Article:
FOR IMMEDIATE RELEASE
Dara Katrina Del Rosario
Communications & Partnerships Manager
415-863-1414 x103, [email protected]
SOMArts Cultural Center presents
Opening reception, Thursday, March 12, 6–9pm
Exhibition run, Thursday, March 12–Tuesday, April 21, 2020
February 12, 2020, San Francisco, CA–The third and final exhibition of SOMArts’ 2019–2020 Curatorial Residency Season, Unbound Roots, seeks to expand conversations on Black wellness practices as collective and personal preservation. Curated by Alie Jones and Toshia Christal, this multidisciplinary exhibition opens with a free, all ages reception on Thursday, March 12,6–9pm.
A $4.2 trillion dollar industry, far surpassing both the pharmaceutical and diet industries, the wellness market has faced its share of criticism. From its lack of diversity to appropriation of indigenous healing practices, to economic barriers of access, this growing consumer market has transformed wellness into the latest luxury commodity synonymous with whiteness. In contrast, practitioners of color have always crafted spaces that prioritize community safety and healing while recognizing the impact socio-political structures have on historically marginalized bodies. These spaces invite participants to imagine a livelihood beyond survival, embracing the possibility of flourishing and thriving through holistic wellness.
“As the universe provides us with everything we need to heal ourselves, the most important task is in this life is absorbing knowledge, application of such and the reciprocation of that wisdom,” expresses Toshia Christal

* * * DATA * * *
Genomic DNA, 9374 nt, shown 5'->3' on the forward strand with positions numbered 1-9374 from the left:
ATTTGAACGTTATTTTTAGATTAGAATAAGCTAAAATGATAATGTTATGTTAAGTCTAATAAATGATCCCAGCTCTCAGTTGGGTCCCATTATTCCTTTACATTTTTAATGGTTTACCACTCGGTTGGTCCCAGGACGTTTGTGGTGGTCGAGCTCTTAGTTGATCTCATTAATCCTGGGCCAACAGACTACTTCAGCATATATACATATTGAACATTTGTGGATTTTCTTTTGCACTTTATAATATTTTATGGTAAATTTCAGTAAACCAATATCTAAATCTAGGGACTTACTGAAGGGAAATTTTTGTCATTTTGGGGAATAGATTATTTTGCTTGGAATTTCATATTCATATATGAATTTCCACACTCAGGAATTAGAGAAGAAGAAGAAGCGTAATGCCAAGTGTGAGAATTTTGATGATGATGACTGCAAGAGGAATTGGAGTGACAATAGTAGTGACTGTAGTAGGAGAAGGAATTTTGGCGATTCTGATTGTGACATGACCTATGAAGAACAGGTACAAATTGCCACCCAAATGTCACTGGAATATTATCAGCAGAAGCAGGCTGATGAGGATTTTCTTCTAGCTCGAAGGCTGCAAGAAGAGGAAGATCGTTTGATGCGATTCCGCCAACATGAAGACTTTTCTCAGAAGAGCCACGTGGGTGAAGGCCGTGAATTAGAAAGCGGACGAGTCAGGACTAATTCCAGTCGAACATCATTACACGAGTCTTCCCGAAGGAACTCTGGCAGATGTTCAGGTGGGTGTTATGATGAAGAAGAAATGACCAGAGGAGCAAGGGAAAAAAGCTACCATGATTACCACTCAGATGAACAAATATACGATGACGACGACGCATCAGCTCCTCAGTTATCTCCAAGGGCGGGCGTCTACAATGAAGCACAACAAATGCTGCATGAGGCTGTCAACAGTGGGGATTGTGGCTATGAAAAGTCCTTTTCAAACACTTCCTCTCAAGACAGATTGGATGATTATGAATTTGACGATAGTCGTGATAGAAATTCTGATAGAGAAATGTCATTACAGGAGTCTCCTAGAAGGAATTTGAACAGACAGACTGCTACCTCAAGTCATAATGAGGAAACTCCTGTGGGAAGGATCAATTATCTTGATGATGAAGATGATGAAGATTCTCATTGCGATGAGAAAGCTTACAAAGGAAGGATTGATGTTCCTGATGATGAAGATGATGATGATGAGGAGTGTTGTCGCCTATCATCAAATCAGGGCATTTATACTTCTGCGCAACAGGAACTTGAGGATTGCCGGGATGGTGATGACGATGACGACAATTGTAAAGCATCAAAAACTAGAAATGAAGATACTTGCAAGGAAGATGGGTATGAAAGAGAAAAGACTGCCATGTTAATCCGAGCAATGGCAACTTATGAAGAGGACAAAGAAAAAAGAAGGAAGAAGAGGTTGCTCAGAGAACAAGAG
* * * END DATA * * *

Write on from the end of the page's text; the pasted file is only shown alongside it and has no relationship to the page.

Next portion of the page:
Jones and Christal affirm that healing practices are grounded in ancestral lineages, nature, and meaningful relationships, challenging dominant market-driven narratives of wellness. By evoking the metaphor of the tree to explore and expand discussions on intergenerational healing, Unbound Roots holds space for Black community members who have been conditioned to believe that healing was not for them.
“I’m inspired by connectivity in nature. My passion is creating space where we reframe self care as community, not an isolated experience. I would like to encourage attendees to embrace curiosity, get out of their own boxes, and learn something new,” shares Alie Jones.
Keneda Gibson and Bushmama Africa proclaim self and collective love as an act of freedom and liberation through their respective practices. Photographer Kyle Malanda explores the intersections of mental health, intergenerational trauma, and tribalism in an increasingly globalized, digital world. Painters Cori Nicole Pillows and Damon A. Powell draw from their relationships to spirituality and healing to provoke conversations on justice and self-determination. Tiffany Conway’s brush techniques emphasize the power of softness, while unmasking myths of strength directly impacting Black women.
shah noor hussein’s multimedia approach centers modalities of play, magic, and healing, and 2AM utilizes Afrofuturist aesthetics and principles to create large scale installations and murals. Artist and educator Marnika Shelton’s The Dual Compensation Series discusses the devastating impacts of toxic masculinity and sexual shame. Kristen Mays, whose wire pieces are recognized throughout the Bay Area, uses material and form to trigger memories our bodies carry. Kalima Amilak’s multimedia installation TEMPLE realigns the body with nature, becoming a place to remember our holiness.
The free, all ages opening reception titled Acceptance centers the healing of the African diasporic community on Thursday, March 12, 6–9pm. The special evening program features curatorial remarks, music by DJ Black, an interactive art walk, blessings by Bushmama Africa, and cypher facilitated by Najee Amaranth where guests are invited to get on the mic and share a poem, a song, thought, or response to the exhibition. Guests are encouraged to wear green, signifying love, growth, renewal, compassion, balance, and harmony.